Dynegy says California ISO grants sweetheart deals to out-of-state plants.
Claiming $2 million in loses since Nov. 1, Dynegy Power Marketing Inc. accused the California Independent System Operator of playing favorites when it goes looking for energy to cover imbalances or supply ancillary services for the next day during a "super peak," by going out of state to negotiate purchases from off-system generators at lucrative high market prices, while at the same time forcing in-state, on-system generators (like Dynegy), to honor their commitments under the Participating Generator Agreements and supply energy to the ISO on the ISO's demand through the remedial "Out-of-Market" (OOM) tariff procedure, at much lower preset prices.
In its complaint filed Dec. 22, Dynegy asked the Federal Energy Regulatory Commission to force the ISO, no later than March 1, to honor its "long-promised proposal" to create a third payment option (instead of the OOM rate or selling through an institutional auction like the California Power Exchange), that would permit a generator subject to OOM calls to elect to be paid its day-ahead pre-submitted bid or call price.
Meanwhile, the ISO insists that it is "willing to review" alternative payment approaches. But it says it will discuss the matter only if Dynegy will cooperate and respond when the ISO calls during an emergency to issue operating instructions for Dynegy's generating plants.
Dynegy's David Francis, vice president for western power trading, testified on Dec. 21 on why he thought the ISO was bending the rules:
"I AM RESPONSIBLE FOR, AMONG OTHER THINGS, monitoring the supply and demand in various markets administered by the California Power Exchange, the ISO, the Automated Power Exchange and other bilateral markets. ... I make my decisions ... based on my knowledge of the operating conditions in the markets. ...
"IN SEVERAL CASES I HAVE OBSERVED THAT THE ISO HAS ACCEPTED OFFERS from suppliers in the forward Super Peak markets administered by the PX and APX at prices that exceed the applicable bid cap in use by the ISO. In addition, I have witnessed instances in which Dynegy had offered energy at a compensatory price in these same markets, had the offer declined by the ISO, and then had the ISO order Dynegy to provide energy at a price dictated by the ISO's filed OOM cap, which price was in fact lower than the compensatory price that was required for the unit in question for the applicable time period.
"MY CONCLUSION FROM THESE OBSERVATIONS IS THAT THE ISO HAS BEEN WILLING to negotiate with the owners of generating units that are not located within the ISO control area, and thus do not have a Participating Generator Agreement, but that the ISO has not been willing to negotiate a price above the bid cap in any instance in which a unit also has a PGA contract. ...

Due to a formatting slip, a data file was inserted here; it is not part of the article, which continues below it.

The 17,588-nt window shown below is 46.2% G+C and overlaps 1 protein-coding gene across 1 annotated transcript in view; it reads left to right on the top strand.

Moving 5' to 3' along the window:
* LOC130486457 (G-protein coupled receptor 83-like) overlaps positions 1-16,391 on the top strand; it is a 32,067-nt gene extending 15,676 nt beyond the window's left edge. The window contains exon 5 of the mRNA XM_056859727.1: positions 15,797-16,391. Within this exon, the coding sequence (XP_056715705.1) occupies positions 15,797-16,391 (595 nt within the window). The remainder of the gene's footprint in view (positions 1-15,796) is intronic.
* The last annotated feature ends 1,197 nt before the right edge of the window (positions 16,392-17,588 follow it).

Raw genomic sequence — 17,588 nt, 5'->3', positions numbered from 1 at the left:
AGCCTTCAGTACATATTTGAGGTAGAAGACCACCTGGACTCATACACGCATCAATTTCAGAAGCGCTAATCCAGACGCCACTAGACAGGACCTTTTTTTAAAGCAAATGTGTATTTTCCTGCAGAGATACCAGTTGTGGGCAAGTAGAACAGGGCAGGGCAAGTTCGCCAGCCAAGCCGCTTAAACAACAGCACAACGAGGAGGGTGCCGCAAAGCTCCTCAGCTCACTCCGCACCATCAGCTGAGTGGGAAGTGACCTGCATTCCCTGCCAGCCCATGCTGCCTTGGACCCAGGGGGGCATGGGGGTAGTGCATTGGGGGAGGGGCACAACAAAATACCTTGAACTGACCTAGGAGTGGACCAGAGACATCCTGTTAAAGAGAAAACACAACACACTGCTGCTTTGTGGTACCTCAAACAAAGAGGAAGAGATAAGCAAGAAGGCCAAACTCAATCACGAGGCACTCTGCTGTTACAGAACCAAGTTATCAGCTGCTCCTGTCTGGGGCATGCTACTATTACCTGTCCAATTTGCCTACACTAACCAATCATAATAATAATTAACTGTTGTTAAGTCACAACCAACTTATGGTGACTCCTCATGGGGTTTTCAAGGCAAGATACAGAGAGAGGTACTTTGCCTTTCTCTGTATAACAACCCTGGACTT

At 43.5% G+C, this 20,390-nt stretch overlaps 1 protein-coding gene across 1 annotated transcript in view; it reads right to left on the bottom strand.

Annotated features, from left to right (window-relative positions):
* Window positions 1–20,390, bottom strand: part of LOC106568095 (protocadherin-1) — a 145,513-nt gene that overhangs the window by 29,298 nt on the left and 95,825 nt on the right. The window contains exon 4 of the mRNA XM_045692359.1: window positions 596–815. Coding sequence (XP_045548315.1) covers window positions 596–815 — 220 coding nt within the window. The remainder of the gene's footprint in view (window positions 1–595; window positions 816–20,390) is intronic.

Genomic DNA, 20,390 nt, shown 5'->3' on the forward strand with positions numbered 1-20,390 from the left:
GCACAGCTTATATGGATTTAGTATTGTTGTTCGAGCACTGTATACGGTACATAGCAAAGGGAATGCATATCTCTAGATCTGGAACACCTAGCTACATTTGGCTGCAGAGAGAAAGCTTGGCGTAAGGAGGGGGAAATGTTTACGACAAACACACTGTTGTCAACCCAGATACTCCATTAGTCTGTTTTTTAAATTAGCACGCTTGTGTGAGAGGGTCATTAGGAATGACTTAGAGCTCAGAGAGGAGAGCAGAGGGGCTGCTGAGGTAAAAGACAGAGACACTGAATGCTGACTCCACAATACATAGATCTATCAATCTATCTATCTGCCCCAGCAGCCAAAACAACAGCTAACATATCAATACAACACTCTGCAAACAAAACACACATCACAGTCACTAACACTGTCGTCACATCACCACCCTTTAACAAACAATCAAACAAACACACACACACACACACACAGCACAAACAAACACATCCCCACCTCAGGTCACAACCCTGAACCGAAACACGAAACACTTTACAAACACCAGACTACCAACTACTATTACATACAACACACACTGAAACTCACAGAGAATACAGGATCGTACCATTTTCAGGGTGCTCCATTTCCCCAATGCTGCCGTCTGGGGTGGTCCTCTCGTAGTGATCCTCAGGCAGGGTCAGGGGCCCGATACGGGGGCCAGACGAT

"MOREOVER, I HAVE WITNESSED OTHER INSTANCES when the ISO has called upon an RMR [regulatory must-run] generating unit to supply energy at minimum load at the price called for under the RMR contract, and then required additional energy from the unit under the OOM procedures and at OOM-determined prices, which in most high natural gas pricing periods will be lower than an individually determined RMR price and also lower than the Imbalance Energy price for the hour(s) in question."
West Power Trading
Dynegy Power Marketing
But earlier, on Nov. 22, the ISO's Randy Abernathy had dismissed such concerns in a letter to Dynegy divisional vice president Lynn Lednicky:
DEAR MR. LEDNICKY:
"RECENT ORAL AND WRITTEN COMMUNICATIONS have given the ISO concerns about the willingness of Dynegy to respond to ISO instructions. This concern was the basis of a phone call this afternoon. ...
"BASED ON THAT CALL, IT IS OUR UNDERSTANDING that Dynegy will respond and operate when called. Secondly there is a disagreement over compensation for those calls [demands for energy]. While the ISO is willing to review alternate payment approaches in the longer term, it is imperative in the short term that Dynegy responds to ISO operator instructions.
"SO THAT BOTH PARTIES UNDERSTAND THE NATURE OF THE ISSUE before us, the potential consequences of such a failure to respond, the ISO wishes to clarify the following points. ...
"IT ALSO SEEMS NECESSARY TO CLARIFY that ISO reliability instructions are not to be made a function of debates regarding payments above the current ISO price cap. The ISO is well within its authority to call upon a Participating Generator to provide energy out of market without reference to prices bid above the price cap. Consistent with FERC's orders, bids above the ISO's price caps are rejected.
"FINALLY, YOU SHOULD BE ADVISED THAT, given current system conditions, any unit outages not included in annual maintenance plans submitted to the ISO are subject to investigation and possible sanctions. ..."
Vice President, Client Services
Dynegy counters that it cannot operate its plants at the low OOM rate, claiming, for example, that with delivered natural gas costs reaching $40 per million Btu, and NOx emissions costs at $50 per pound, that its El Segundo Units 1 and 2 (called to run at a 70-MW load) require a payment of $660 per megawatt-hour just to meet marginal costs.
"The Participating Generators," says Dynegy, "should be paid a compensatory rate.
"By employing OOM provisions before exhausting competitive offers to remedy potentially thin markets," says Dynegy, "the ISO has repeatedly paid Participating Generators rates that are below short-run marginal costs."
Dynegy sees the ISO as playing favorites: "The ISO has repeatedly called on Dynegy to supply it energy when the only plausible motivation that can be discerned is a cost-cutting tactic designed to avoid paying a higher price demanded from other available suppliers."
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